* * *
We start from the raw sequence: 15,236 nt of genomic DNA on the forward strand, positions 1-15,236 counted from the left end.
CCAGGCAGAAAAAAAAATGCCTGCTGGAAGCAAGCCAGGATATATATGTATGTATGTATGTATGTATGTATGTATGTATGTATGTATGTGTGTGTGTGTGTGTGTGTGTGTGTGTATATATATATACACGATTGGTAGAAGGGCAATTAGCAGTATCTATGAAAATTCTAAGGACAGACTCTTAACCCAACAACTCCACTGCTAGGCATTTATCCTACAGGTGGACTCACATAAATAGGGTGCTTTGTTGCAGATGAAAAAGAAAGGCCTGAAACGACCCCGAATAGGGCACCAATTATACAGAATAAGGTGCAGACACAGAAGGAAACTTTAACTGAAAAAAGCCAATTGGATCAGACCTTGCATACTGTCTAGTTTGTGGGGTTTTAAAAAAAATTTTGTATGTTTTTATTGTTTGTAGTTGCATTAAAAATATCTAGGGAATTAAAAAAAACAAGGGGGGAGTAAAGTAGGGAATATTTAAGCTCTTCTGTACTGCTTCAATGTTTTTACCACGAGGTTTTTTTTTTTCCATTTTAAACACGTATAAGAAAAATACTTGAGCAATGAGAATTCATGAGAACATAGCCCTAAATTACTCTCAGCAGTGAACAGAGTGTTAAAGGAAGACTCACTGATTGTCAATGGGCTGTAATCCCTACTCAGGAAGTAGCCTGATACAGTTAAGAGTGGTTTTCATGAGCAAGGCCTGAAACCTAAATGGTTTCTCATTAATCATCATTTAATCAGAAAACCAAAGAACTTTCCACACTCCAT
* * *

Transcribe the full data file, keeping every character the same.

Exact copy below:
We start from the raw sequence: 15,236 nt of genomic DNA on the forward strand, positions 1-15,236 counted from the left end.
CCAGGCAGAAAAAAAAATGCCTGCTGGAAGCAAGCCAGGATATATATGTATGTATGTATGTATGTATGTATGTATGTATGTATGTATGTGTGTGTGTGTGTGTGTGTGTGTGTGTATATATATATACACGATTGGTAGAAGGGCAATTAGCAGTATCTATGAAAATTCTAAGGACAGACTCTTAACCCAACAACTCCACTGCTAGGCATTTATCCTACAGGTGGACTCACATAAATAGGGTGCTTTGTTGCAGATGAAAAAGAAAGGCCTGAAACGACCCCGAATAGGGCACCAATTATACAGAATAAGGTGCAGACACAGAAGGAAACTTTAACTGAAAAAAGCCAATTGGATCAGACCTTGCATACTGTCTAGTTTGTGGGGTTTTAAAAAAAATTTTGTATGTTTTTATTGTTTGTAGTTGCATTAAAAATATCTAGGGAATTAAAAAAAACAAGGGGGGAGTAAAGTAGGGAATATTTAAGCTCTTCTGTACTGCTTCAATGTTTTTACCACGAGGTTTTTTTTTTTCCATTTTAAACACGTATAAGAAAAATACTTGAGCAATGAGAATTCATGAGAACATAGCCCTAAATTACTCTCAGCAGTGAACAGAGTGTTAAAGGAAGACTCACTGATTGTCAATGGGCTGTAATCCCTACTCAGGAAGTAGCCTGATACAGTTAAGAGTGGTTTTCATGAGCAAGGCCTGAAACCTAAATGGTTTCTCATTAATCATCATTTAATCAGAAAACCAAAGAACTTTCCACACTCCAT